In part one of this series, I examined how dams affect naturally flowing rivers. If you missed it, check it out here.
Air pollution has been a huge concern for many, many years. The American Lung Association reports in the State of the Air 2015 that “more than four out of 10 people in the U.S. live in counties that have unhealthful levels of either ozone or particle pollution.” In the second part of this three part series, I discovered that we are exposed to tons of chemicals that we might not be aware of, and these chemicals can, and probably are, seriously harming our health.
It’s not hard to find pollution at a quarry. Located in northern Muscogee County, GA, the Columbus Quarry LLC is a granite quarry that provides “a variety of sized stone, base products and screenings for use in asphalt, concrete, erosion control and other various applications in the construction material industry,” and it’s located right in the middle of a residential area. Just a few miles away is Vulcan Materials Company, and in the opposite direction lies the Fault Line Quarry LLC. While I mainly focused on studying the Columbus Quarry LLC, all of these companies contribute to air pollution in one way or another
As I was driving down the road, I noticed a cloud of dust looming over the road outside of the quarry entrance. When I rolled down my window to take a few pictures, I was overwhelmed by the smell of burning asphalt. I also found it more difficult to breathe and I started coughing from the dust and fumes in the air. The road outside the quarry was covered in dust that had settled on the ground, and every time a car drove by, it would be launched into the air again. Not even a mile from the quarry were a group of houses. Can you imagine living near this and constantly having dust in the air and the smell of asphalt?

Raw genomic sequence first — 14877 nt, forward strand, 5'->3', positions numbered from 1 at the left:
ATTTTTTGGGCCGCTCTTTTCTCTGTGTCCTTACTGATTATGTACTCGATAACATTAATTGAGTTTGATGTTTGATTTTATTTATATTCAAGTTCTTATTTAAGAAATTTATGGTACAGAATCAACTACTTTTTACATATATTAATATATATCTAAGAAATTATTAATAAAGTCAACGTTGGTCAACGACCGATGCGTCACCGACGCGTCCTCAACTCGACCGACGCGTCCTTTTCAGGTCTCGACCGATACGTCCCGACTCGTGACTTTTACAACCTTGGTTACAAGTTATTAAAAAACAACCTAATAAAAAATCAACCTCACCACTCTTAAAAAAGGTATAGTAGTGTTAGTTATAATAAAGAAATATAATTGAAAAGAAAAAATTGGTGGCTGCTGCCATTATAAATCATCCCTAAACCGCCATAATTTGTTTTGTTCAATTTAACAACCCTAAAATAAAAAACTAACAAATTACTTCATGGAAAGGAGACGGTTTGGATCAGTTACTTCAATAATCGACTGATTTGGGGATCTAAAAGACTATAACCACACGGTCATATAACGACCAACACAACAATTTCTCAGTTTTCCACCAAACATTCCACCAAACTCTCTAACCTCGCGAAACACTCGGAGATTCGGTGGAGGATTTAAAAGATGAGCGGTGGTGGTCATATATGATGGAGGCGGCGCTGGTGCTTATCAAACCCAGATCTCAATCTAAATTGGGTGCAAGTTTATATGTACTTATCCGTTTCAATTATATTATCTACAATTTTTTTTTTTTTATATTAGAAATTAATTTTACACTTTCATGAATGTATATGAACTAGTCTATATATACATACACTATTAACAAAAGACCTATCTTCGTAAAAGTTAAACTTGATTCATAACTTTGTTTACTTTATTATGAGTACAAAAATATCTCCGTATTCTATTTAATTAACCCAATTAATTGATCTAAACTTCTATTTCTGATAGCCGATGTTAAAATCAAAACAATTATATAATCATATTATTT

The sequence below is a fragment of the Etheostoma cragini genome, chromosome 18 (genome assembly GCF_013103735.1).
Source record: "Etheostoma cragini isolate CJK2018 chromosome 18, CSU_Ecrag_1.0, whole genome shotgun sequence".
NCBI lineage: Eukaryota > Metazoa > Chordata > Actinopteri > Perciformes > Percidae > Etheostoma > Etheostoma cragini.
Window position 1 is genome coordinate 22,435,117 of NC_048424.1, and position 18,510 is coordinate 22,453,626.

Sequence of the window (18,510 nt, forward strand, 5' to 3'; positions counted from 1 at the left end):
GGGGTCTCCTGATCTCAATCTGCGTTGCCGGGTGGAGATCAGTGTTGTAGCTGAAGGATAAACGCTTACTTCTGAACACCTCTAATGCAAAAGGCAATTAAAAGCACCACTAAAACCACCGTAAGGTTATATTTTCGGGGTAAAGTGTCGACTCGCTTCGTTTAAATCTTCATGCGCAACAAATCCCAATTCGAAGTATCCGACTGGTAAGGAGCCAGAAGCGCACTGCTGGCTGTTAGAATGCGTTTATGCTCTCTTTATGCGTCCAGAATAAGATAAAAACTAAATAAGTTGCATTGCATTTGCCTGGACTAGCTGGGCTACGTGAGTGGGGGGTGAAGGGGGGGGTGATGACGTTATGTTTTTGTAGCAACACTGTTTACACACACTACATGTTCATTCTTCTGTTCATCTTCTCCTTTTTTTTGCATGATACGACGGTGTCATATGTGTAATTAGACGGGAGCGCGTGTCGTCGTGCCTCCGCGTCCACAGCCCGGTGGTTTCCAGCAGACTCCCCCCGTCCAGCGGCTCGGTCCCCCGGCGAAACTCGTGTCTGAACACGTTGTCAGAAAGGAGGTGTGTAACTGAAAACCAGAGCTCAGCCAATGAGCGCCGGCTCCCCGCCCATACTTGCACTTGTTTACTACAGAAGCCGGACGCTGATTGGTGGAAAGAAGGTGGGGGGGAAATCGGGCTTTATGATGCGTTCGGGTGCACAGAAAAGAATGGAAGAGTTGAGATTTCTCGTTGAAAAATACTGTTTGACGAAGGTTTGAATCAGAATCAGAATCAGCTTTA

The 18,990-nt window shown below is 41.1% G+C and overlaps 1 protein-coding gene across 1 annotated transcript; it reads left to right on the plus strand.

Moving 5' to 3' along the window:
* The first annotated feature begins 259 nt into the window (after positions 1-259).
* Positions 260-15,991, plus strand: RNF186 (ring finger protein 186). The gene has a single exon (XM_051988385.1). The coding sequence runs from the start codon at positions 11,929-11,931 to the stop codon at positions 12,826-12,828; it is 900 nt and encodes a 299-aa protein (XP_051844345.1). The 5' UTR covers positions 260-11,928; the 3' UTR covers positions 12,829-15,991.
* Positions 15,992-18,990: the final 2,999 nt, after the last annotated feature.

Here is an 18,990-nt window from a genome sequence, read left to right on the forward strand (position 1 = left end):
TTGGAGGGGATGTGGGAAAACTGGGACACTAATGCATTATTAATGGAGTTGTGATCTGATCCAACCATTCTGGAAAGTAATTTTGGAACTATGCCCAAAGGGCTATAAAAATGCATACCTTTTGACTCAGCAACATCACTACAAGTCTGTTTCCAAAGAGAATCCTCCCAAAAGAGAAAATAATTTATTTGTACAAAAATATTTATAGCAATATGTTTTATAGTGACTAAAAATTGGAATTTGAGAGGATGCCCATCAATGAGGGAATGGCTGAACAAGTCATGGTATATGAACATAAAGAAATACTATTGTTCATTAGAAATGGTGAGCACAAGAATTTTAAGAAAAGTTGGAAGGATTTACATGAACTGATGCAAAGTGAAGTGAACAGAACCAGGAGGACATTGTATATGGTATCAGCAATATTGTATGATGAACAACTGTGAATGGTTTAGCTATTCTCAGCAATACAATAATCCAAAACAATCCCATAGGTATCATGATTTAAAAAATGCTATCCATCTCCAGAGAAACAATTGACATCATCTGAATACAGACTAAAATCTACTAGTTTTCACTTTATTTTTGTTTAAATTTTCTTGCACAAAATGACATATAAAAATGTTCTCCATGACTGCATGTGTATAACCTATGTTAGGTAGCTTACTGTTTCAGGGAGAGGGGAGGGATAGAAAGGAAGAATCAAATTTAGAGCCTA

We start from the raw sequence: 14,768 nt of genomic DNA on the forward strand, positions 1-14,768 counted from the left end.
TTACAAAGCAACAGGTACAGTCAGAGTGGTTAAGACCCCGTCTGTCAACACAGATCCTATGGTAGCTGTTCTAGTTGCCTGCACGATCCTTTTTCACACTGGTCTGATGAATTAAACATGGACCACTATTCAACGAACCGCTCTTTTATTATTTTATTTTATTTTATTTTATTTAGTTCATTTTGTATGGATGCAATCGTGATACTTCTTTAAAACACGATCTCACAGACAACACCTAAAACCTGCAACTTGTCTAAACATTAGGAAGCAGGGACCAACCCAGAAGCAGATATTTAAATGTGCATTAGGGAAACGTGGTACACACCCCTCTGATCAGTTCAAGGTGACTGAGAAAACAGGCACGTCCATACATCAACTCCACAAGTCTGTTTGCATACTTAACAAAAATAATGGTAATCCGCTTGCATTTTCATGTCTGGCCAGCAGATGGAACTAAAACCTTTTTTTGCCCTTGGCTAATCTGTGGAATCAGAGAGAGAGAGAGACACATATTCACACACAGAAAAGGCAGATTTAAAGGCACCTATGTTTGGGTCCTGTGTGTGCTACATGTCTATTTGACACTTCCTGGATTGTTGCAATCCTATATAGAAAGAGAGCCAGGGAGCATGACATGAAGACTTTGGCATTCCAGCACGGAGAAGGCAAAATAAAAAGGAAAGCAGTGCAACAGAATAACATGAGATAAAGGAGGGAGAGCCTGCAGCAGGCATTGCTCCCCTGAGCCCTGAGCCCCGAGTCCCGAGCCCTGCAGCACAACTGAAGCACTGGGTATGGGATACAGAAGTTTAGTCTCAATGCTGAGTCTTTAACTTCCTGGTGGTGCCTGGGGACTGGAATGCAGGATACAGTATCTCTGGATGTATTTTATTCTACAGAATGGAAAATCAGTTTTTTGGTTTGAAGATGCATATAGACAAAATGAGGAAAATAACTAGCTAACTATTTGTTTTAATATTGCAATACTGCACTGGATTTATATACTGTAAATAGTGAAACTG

This was not my first time visiting the area. as a resident of Harris County, I travel this route often because it’s the quickest way to the interstate. I know that this area is always like this, and the dust cloud wasn’t just a one-time occurrence.
The dust cloud looms outside of the quarry.
As I drove around the quarry, I noticed that the roads and paths were wet, and there was water running out of the quarry onto the road outside, where it often begins to accumulate. Later, I learned that quarries use wet control systems to control how much dust from quarrying the rocks escapes into the air. Obviously, it’s great to keep those harmful particles out of the air, but the water only pushed the particles out of the quarry and into the ground around.
When viewing the quarry from Google Earth, I found that Heiferhorn Creek runs behind the quarry, so the dust-contaminated water run-off from the wet control systems and run-off from rainstorms likely washes into the creek and travels downstream. Heiferhorn Creek continues until it empties into Standing Boy Creek, which then empties into Lake Oliver, and eventually makes its way to the Chattahoochee River. Wet control systems are presented as a solution for air pollution, but if the pollution is just being transported to a different area, is that really a solution?
The asphalt plant entrance. Water can be seen flowing down the side of the road.